When we feel isolated it seems as if we don’t have a choice. Our isolation stems from the hopelessness of an apparent lack of options.

We feel powerless. We would like to be more sociable, but face challenges – a demanding work life, an introverted or shy personality or lack of finances – that prohibit us from forming meaningful relationships. This drains us of our life force. On the other hand, solitude is freedom. It is empowering. Even though I enjoy the company of other people, I choose to enjoy my own company first. This “me-time” also reminds me that I do not need anything from other people. I know that as soon as I try to gain acceptance, happiness, respect or love from a source outside myself, I set myself up for failure.

It is much better to know I have everything I need within myself already, and that I need times of solitude to tap into my own source and first minister to myself. After that I can happily and healthily give and share with others.

Sherry Turkle explains this well in her TED talk “Connected, but alone” (Watch it here). She says that the more we feel alone the more we want to reach for our devices and get connected. We think the more we connect the less lonely we will feel. Yet actually the opposite is true. In fact, the constant quest for connection causes us to become more and more isolated:

“You end up isolated if you do not cultivate the capacity for solitude,” she says. “The ability to separate, to gather yourself. Solitude is where you find yourself, so that you can reach out to other people and form real attachments. When we don’t have the capacity for solitude, we turn to other people in order to feel less anxious or in order to feel more alive. When this happens we are not able to appreciate who they are. We are using them as spare parts to support our fragile sense of self.”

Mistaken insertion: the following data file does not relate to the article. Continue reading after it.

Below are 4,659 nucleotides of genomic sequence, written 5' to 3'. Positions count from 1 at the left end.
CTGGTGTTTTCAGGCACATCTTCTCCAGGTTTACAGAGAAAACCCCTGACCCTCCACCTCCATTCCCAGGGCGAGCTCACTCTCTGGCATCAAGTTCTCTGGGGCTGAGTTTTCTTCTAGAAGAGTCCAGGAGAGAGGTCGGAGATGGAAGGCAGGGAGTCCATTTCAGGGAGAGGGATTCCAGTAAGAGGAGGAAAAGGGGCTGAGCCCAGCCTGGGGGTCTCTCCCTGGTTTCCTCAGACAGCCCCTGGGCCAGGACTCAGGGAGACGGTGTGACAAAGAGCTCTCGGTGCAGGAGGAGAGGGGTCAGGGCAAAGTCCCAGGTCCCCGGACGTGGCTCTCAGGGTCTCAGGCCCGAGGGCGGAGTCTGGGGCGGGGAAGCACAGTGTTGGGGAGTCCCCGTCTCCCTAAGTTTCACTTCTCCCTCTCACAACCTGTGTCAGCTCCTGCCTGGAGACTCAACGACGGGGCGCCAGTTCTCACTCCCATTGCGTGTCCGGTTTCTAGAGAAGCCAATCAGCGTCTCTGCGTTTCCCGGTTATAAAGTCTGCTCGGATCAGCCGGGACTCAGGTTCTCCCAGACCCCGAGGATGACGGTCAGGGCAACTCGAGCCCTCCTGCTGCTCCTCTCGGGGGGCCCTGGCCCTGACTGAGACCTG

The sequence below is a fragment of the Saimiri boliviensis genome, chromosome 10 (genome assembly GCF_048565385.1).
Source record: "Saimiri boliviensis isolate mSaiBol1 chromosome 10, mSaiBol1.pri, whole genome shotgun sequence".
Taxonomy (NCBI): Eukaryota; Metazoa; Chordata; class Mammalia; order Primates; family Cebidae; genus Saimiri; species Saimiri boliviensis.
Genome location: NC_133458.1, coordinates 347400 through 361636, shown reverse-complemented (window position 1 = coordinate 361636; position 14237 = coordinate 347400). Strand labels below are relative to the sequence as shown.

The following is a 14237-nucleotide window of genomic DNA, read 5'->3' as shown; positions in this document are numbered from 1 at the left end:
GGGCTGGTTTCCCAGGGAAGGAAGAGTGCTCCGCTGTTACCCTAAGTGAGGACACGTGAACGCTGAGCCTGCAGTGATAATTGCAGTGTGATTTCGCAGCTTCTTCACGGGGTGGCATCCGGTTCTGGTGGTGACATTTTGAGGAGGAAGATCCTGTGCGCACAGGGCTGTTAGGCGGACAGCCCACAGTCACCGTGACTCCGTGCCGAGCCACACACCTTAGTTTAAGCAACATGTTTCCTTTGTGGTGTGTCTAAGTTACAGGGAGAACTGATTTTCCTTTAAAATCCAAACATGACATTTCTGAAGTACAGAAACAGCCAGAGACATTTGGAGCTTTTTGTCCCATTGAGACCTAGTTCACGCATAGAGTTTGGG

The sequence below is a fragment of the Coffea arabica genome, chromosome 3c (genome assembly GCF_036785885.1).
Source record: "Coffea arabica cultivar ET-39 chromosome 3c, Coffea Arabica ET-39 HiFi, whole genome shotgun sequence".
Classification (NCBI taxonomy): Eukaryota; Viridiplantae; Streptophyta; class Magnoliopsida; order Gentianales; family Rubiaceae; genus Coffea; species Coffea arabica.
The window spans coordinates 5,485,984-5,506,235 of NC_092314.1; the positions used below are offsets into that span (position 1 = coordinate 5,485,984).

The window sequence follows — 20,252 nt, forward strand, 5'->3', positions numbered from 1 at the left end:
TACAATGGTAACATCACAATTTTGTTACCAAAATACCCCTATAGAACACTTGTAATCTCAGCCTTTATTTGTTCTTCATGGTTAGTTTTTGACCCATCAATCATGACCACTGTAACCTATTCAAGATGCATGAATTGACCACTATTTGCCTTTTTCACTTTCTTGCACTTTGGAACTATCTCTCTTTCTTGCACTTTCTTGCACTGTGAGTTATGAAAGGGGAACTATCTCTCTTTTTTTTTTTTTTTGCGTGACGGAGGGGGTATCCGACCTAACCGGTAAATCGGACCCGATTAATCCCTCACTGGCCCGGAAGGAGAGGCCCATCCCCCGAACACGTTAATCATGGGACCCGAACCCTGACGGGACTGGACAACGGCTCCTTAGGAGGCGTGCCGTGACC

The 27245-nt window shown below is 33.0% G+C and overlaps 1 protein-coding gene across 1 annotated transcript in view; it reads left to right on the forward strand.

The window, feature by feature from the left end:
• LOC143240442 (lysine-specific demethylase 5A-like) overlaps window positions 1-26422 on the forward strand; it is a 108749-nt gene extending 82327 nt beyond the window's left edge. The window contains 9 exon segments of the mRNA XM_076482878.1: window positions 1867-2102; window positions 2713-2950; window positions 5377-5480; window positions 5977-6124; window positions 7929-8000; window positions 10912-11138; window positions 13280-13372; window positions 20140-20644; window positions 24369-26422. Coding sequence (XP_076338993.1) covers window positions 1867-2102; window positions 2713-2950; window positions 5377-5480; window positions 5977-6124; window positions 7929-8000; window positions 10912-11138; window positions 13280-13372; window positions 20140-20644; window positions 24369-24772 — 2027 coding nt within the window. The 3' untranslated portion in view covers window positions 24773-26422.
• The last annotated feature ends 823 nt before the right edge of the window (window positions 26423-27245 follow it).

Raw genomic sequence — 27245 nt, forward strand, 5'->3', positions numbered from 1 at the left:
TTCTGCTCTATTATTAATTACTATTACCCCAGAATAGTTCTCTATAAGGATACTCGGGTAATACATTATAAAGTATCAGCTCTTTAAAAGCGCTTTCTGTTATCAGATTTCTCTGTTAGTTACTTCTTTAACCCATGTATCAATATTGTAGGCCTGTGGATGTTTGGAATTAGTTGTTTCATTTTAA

This separates us from people instead of connecting us with them. No one likes feeling that they are being used. Solitude actually helps us to be a better lovers, parents, friends or employees.

How do you make room for solitude in your own life?

Create a quiet space for yourself at your house or work place, a space where you enjoy tea or a book by yourself or you just make time to do some journaling.

Practise changing the thought that “being alone is a problem” to “being alone is a gift I give to myself”.

Even if you are in a relationship or live with other people, make provision for time you spend with yourself alone.

Take yourself out to a good meal on your own, or, if that is too daunting, start small and go to a movie by yourself. Whatever you do, give your cellphone a break. Rather just pay attention to the small details around you.

If you want to go to the next weekend market and no one is available to go with you, go anyway and strike up a conversation with a person in an interesting T-shirt!

Practise going on solo trips. Of course, always take care and do what feels safe to you. Consider perhaps for your next trip going on your own and exploring the country by yourself for a change.

[Main image: royalty free stock photo from 123RF/ Aliaksei Lasevich]